Inguinal hernia repair is one of the most performed operations in the United States of America. A hernia is a bulge that appears in either the groin or the abdomen when an organ (usually the small intestine) pushes through an opening or weakened area in the muscle or tissue, such as the abdominal wall, that generally holds it in place. In men, a typical inguinal hernia appears in the groin area. There are two types of inguinal hernias, direct and indirect. The direct inguinal hernia results from the weakening of abdominal muscles and occurs only in men. Conditions such as obesity, coughing and heavy lifting may contribute to the formation of an inguinal hernia.
An indirect inguinal hernia is a congenital condition that, while more common in men, can also occur in women. They occur when, right after delivery, a baby’s inguinal ring doesn’t close properly, leaving a weakness in the abdominal wall. This leaves an opening for the small intestine or fat to get caught and protrude. If either type of hernia becomes stuck and can’t be pushed back into the abdomen, it is called an incarcerated hernia. If it swells too much, it can become “strangulated,” a condition where blood flow to the small intestine may be cut off. This is a serious condition that requires immediate medical attention.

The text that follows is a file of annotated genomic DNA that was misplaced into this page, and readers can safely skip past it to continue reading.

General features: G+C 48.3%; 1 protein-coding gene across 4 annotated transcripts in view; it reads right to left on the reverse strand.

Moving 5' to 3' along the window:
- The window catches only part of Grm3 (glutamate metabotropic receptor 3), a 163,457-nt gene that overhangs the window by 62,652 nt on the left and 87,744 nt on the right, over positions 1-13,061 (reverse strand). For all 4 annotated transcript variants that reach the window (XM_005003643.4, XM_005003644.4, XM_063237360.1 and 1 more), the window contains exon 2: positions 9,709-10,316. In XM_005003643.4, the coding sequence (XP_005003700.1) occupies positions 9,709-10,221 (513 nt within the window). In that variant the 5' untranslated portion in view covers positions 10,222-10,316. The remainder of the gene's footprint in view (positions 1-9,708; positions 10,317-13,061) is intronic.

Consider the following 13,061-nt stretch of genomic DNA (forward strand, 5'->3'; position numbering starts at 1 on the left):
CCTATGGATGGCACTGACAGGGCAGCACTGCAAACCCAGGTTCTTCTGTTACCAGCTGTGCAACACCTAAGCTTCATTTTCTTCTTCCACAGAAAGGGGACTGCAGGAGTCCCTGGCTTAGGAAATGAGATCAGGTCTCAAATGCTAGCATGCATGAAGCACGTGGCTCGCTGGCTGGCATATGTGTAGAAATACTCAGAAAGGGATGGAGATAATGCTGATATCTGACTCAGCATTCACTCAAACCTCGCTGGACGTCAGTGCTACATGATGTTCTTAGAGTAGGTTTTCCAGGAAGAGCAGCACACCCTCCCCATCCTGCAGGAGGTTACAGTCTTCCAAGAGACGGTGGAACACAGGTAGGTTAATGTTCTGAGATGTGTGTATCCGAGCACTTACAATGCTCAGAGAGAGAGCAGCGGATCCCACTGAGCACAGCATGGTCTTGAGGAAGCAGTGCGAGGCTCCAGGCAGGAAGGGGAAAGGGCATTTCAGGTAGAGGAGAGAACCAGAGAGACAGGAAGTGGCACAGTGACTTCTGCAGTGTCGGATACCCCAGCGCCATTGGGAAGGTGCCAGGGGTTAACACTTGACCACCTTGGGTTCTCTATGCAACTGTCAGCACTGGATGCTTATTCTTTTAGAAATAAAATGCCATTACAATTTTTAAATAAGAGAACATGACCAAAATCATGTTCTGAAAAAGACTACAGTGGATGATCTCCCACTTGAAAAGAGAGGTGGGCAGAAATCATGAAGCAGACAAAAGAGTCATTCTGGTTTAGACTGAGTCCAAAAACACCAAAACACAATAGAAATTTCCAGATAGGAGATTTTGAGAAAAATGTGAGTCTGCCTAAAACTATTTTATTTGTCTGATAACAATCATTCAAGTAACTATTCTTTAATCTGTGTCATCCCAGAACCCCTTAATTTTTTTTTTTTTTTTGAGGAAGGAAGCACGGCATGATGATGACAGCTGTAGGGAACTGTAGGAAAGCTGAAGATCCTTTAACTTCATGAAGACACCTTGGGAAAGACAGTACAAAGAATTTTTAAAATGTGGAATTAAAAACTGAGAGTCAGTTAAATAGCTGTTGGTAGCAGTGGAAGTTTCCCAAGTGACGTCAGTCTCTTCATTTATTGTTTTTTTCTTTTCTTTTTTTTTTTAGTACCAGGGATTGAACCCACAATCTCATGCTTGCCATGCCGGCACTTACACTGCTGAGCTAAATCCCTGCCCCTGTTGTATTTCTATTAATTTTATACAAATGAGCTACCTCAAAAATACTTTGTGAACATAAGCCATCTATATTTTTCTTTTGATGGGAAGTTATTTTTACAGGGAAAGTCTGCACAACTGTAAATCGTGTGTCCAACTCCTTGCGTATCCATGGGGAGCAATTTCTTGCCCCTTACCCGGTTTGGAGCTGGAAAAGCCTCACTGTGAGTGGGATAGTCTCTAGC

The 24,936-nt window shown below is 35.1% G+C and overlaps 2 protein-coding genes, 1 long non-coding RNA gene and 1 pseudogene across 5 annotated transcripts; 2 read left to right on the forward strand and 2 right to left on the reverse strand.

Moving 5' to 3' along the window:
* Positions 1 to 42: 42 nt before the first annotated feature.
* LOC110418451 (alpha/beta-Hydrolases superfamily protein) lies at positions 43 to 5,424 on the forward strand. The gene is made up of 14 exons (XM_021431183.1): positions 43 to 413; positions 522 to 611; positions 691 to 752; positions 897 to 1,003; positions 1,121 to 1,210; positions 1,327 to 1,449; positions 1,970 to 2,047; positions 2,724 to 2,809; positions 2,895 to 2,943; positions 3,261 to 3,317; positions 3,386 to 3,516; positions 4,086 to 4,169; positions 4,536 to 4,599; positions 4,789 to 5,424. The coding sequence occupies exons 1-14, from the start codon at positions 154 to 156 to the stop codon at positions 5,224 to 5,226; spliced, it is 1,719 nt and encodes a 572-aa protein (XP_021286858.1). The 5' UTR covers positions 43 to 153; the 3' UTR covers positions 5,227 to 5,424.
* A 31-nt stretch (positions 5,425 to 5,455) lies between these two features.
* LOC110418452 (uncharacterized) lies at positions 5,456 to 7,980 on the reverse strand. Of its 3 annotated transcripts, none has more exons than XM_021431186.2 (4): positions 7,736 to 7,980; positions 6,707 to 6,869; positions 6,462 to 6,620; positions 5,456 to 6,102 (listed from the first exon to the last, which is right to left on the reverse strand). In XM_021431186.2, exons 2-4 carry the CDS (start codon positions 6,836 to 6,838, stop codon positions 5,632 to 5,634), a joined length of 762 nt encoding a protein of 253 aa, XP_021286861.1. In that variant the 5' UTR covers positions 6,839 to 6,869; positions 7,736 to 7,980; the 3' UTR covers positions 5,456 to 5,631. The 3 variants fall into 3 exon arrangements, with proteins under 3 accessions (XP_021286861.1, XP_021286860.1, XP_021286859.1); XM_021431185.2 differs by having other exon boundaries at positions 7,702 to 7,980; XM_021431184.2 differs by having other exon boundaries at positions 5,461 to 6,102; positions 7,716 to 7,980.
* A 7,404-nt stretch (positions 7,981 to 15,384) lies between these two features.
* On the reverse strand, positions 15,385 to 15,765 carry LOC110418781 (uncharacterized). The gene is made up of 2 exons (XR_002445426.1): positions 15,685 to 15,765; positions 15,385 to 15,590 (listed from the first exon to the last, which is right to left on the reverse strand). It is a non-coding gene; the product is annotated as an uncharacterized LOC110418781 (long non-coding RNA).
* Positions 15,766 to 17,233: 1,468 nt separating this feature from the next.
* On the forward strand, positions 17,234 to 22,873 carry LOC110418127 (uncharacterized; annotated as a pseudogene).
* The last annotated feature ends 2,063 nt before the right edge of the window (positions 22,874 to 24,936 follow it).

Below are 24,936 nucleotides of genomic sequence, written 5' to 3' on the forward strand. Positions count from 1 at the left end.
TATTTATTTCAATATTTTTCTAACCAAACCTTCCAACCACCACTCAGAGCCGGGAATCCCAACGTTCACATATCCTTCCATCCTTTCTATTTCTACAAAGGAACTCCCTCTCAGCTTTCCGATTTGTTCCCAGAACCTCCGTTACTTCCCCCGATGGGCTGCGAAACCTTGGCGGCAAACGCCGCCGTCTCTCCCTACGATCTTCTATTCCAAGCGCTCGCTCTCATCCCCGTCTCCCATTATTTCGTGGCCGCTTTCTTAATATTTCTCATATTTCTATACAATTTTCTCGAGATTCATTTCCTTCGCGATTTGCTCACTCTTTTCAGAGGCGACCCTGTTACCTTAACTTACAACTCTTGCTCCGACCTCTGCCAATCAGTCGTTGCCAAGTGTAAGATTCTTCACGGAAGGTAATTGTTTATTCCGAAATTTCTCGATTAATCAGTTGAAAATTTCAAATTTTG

Generally, the first sign of inguinal hernia is a small bulge on the groin area between the loser abdomen and the thigh. It can occur on one or both sides. Though it may continue to grow, it tends not to show when lying down. Other symptoms include:
- Pain or discomfort when coughing, lifting, exercising or straining in any way. The pain may improve with rest.
- Burning, heaviness, aching, etc. in the groin area.
- Swollen or enlarged scrotum.
Symptoms of a strangulated inguinal hernia:
- Extreme tenderness/redness on or near bulge
- Sudden onset of pain that continues to worsen
- Rapid pulse
When inguinal hernias affect infants or children, surgery is required to prevent incarceration from occurring. In adults, sometimes a doctor can massage the hernia back in to place. Surgery becomes necessary if the hernia is growing and/or causing pain. Hernia surgery can be done with open hernia repair, requiring an incision or with robotic surgery.Previous Page Last Review Date: June 9, 2020